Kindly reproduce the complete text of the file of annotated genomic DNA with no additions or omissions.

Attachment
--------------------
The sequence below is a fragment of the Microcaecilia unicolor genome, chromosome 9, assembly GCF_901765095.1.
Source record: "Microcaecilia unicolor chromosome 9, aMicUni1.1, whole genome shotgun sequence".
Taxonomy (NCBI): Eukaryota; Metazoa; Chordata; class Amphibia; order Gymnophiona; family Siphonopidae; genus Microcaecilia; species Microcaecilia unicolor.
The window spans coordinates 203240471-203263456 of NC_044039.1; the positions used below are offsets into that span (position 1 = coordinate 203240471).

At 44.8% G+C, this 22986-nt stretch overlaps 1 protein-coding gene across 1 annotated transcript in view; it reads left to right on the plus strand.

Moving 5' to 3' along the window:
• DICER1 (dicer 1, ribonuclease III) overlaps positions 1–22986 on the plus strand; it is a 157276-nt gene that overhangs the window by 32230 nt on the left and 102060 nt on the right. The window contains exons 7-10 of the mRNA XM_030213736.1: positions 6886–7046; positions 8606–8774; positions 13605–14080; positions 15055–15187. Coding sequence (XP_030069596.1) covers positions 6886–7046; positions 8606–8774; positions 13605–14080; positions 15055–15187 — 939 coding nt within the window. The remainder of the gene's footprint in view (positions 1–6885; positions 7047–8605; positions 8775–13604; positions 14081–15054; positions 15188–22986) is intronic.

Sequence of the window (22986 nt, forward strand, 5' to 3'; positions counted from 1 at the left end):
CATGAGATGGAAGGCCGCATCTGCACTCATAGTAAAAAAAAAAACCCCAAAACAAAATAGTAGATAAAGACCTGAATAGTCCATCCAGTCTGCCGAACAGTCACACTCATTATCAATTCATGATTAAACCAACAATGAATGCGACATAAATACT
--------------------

The sequence below is a fragment of the Microcaecilia unicolor genome, chromosome 9, assembly GCF_901765095.1.
Source record: "Microcaecilia unicolor chromosome 9, aMicUni1.1, whole genome shotgun sequence".
Taxonomy (NCBI): Eukaryota; Metazoa; Chordata; class Amphibia; order Gymnophiona; family Siphonopidae; genus Microcaecilia; species Microcaecilia unicolor.
The window spans coordinates 203240471-203263456 of NC_044039.1; the positions used below are offsets into that span (position 1 = coordinate 203240471).

At 44.8% G+C, this 22986-nt stretch overlaps 1 protein-coding gene across 1 annotated transcript in view; it reads left to right on the plus strand.

Moving 5' to 3' along the window:
• DICER1 (dicer 1, ribonuclease III) overlaps positions 1–22986 on the plus strand; it is a 157276-nt gene that overhangs the window by 32230 nt on the left and 102060 nt on the right. The window contains exons 7-10 of the mRNA XM_030213736.1: positions 6886–7046; positions 8606–8774; positions 13605–14080; positions 15055–15187. Coding sequence (XP_030069596.1) covers positions 6886–7046; positions 8606–8774; positions 13605–14080; positions 15055–15187 — 939 coding nt within the window. The remainder of the gene's footprint in view (positions 1–6885; positions 7047–8605; positions 8775–13604; positions 14081–15054; positions 15188–22986) is intronic.

Sequence of the window (22986 nt, forward strand, 5' to 3'; positions counted from 1 at the left end):
CATGAGATGGAAGGCCGCATCTGCACTCATAGTAAAAAAAAAAACCCCAAAACAAAATAGTAGATAAAGACCTGAATAGTCCATCCAGTCTGCCGAACAGTCACACTCATTATCAATTCATGATTAAACCAACAATGAATGCGACATAAATACT